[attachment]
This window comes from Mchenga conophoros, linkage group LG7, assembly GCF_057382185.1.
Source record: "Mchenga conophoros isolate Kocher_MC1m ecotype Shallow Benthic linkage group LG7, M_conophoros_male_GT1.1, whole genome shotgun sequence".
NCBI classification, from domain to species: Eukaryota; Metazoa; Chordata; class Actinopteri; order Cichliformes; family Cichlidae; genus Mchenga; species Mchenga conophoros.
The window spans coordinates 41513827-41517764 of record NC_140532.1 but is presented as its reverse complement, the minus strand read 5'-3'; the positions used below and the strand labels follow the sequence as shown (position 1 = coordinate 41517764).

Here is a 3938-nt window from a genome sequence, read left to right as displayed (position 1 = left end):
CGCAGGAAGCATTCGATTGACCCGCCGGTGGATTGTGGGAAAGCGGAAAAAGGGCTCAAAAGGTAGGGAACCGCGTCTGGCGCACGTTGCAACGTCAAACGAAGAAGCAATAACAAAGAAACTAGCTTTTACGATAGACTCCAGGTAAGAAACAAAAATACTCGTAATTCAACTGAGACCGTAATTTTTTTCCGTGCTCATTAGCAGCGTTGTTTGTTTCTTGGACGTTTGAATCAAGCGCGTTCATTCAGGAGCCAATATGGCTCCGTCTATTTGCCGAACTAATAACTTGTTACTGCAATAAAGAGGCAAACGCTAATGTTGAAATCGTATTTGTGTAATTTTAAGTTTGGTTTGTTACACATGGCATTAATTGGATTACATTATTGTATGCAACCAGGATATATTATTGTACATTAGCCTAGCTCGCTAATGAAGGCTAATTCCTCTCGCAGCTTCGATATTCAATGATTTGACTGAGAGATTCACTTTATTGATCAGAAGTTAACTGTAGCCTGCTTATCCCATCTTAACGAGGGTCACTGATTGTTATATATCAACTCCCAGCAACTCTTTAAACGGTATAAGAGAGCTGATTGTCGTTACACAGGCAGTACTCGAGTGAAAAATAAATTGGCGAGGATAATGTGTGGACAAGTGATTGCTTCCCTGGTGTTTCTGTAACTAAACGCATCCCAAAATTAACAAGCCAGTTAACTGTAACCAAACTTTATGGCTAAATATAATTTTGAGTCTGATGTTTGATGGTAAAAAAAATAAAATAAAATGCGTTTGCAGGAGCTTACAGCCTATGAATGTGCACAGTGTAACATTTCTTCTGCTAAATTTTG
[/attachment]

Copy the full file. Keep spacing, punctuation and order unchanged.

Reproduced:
This window comes from Mchenga conophoros, linkage group LG7, assembly GCF_057382185.1.
Source record: "Mchenga conophoros isolate Kocher_MC1m ecotype Shallow Benthic linkage group LG7, M_conophoros_male_GT1.1, whole genome shotgun sequence".
NCBI classification, from domain to species: Eukaryota; Metazoa; Chordata; class Actinopteri; order Cichliformes; family Cichlidae; genus Mchenga; species Mchenga conophoros.
The window spans coordinates 41513827-41517764 of record NC_140532.1 but is presented as its reverse complement, the minus strand read 5'-3'; the positions used below and the strand labels follow the sequence as shown (position 1 = coordinate 41517764).

Here is a 3938-nt window from a genome sequence, read left to right as displayed (position 1 = left end):
CGCAGGAAGCATTCGATTGACCCGCCGGTGGATTGTGGGAAAGCGGAAAAAGGGCTCAAAAGGTAGGGAACCGCGTCTGGCGCACGTTGCAACGTCAAACGAAGAAGCAATAACAAAGAAACTAGCTTTTACGATAGACTCCAGGTAAGAAACAAAAATACTCGTAATTCAACTGAGACCGTAATTTTTTTCCGTGCTCATTAGCAGCGTTGTTTGTTTCTTGGACGTTTGAATCAAGCGCGTTCATTCAGGAGCCAATATGGCTCCGTCTATTTGCCGAACTAATAACTTGTTACTGCAATAAAGAGGCAAACGCTAATGTTGAAATCGTATTTGTGTAATTTTAAGTTTGGTTTGTTACACATGGCATTAATTGGATTACATTATTGTATGCAACCAGGATATATTATTGTACATTAGCCTAGCTCGCTAATGAAGGCTAATTCCTCTCGCAGCTTCGATATTCAATGATTTGACTGAGAGATTCACTTTATTGATCAGAAGTTAACTGTAGCCTGCTTATCCCATCTTAACGAGGGTCACTGATTGTTATATATCAACTCCCAGCAACTCTTTAAACGGTATAAGAGAGCTGATTGTCGTTACACAGGCAGTACTCGAGTGAAAAATAAATTGGCGAGGATAATGTGTGGACAAGTGATTGCTTCCCTGGTGTTTCTGTAACTAAACGCATCCCAAAATTAACAAGCCAGTTAACTGTAACCAAACTTTATGGCTAAATATAATTTTGAGTCTGATGTTTGATGGTAAAAAAAATAAAATAAAATGCGTTTGCAGGAGCTTACAGCCTATGAATGTGCACAGTGTAACATTTCTTCTGCTAAATTTTG